If You’re Genetically Predisposed to Dementia. . .

Q. I have been watching the documentary Limitless, with Chris Hemsworth, on Disney+. It’s been fascinating to see what he is doing to stay young and stave off disease.

I haven’t seen all of the episodes but read somewhere that Hemsworth found out during filming that he is eight to 10 times more likely to get Alzheimer’s disease because he is carrying two copies of the APOE4 gene variant — from both his mother’s side and his father’s side— and that this has prompted him to take a hiatus from acting and focus on his family, health, and well-being.

Many relatives on both sides of my family had Alzheimer’s, including my mother. Although I’m doing what I can to stave off neurodegenerative diseases, similar to Hemsworth, I likely have a genetic predisposition to it. I do know I have the APOE4 gene variant on my mother’s side, and my father died from Alzheimer’s before we did any genetic testing, so there is likelihood that he had the gene, as well. Given the probability that I will have Alzheimer’s one day, I want to do something to help further Alzheimer’s research. I’m seriously considering donating my brain to researchers after I die, whether or not I ever get the disease. How does one go about doing this? Are there legal documents I can put in place to ensure that this happens? Thanks so much for your help!

A. As you mentioned, Chris Hemsworth, 39, who is best known for his portrayal of Thor in the Marvel franchise, has discovered he is at a higher-than-average risk for Alzheimer’s disease. While filming Limitless, the Australian actor revealed that he carries two copies of the APOE4 gene variant.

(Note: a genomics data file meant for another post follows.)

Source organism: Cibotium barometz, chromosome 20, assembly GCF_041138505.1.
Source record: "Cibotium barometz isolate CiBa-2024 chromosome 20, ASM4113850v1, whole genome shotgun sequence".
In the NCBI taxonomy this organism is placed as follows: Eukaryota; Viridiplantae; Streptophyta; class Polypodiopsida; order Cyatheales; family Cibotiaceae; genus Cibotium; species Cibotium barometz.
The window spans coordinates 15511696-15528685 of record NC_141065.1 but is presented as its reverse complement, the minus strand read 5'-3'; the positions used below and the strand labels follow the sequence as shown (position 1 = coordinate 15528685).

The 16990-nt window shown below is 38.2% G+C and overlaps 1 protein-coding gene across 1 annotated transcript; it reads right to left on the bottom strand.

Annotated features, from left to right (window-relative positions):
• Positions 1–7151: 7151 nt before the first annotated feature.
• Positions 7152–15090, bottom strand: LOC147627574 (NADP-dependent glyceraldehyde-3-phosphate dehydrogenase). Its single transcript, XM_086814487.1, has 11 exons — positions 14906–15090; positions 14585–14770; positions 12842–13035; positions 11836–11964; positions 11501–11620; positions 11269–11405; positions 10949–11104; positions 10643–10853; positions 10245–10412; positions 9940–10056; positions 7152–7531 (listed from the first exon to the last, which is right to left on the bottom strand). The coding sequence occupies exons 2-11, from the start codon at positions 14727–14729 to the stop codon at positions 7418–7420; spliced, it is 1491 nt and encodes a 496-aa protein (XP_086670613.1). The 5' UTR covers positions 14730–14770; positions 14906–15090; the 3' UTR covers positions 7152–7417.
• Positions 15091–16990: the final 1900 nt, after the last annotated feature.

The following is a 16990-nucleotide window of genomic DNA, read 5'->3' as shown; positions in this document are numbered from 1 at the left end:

The APOE gene helps carry cholesterol through the bloodstream. Nearly 30 years ago, scientists learned that APOE influences a person’s chances of developing Alzheimer’s and heart disease. Everyone carries this gene, but there are a few variants. If you have APOE2 — the least common variant — it reduces the risk of Alzheimer’s. APOE3, the most common genetic variant, doesn’t seem to influence Alzheimer’s risk much and is generally considered neutral. Then there is APOE4, the type that Hemsworth has.

About one in four people in the general population have an APOE4 gene variant. One copy of the APOE4 gene makes someone two to three times more likely to get Alzheimer’s disease than the general population. About 2 percent to 3 percent of the population, similar to Hemsworth, carry two copies of the variant, making them up to eight to 10 times more likely to get Alzheimer’s. As a carrier of two copies of APOE4, Hemsworth is also at a 45 percent increased risk of heart disease.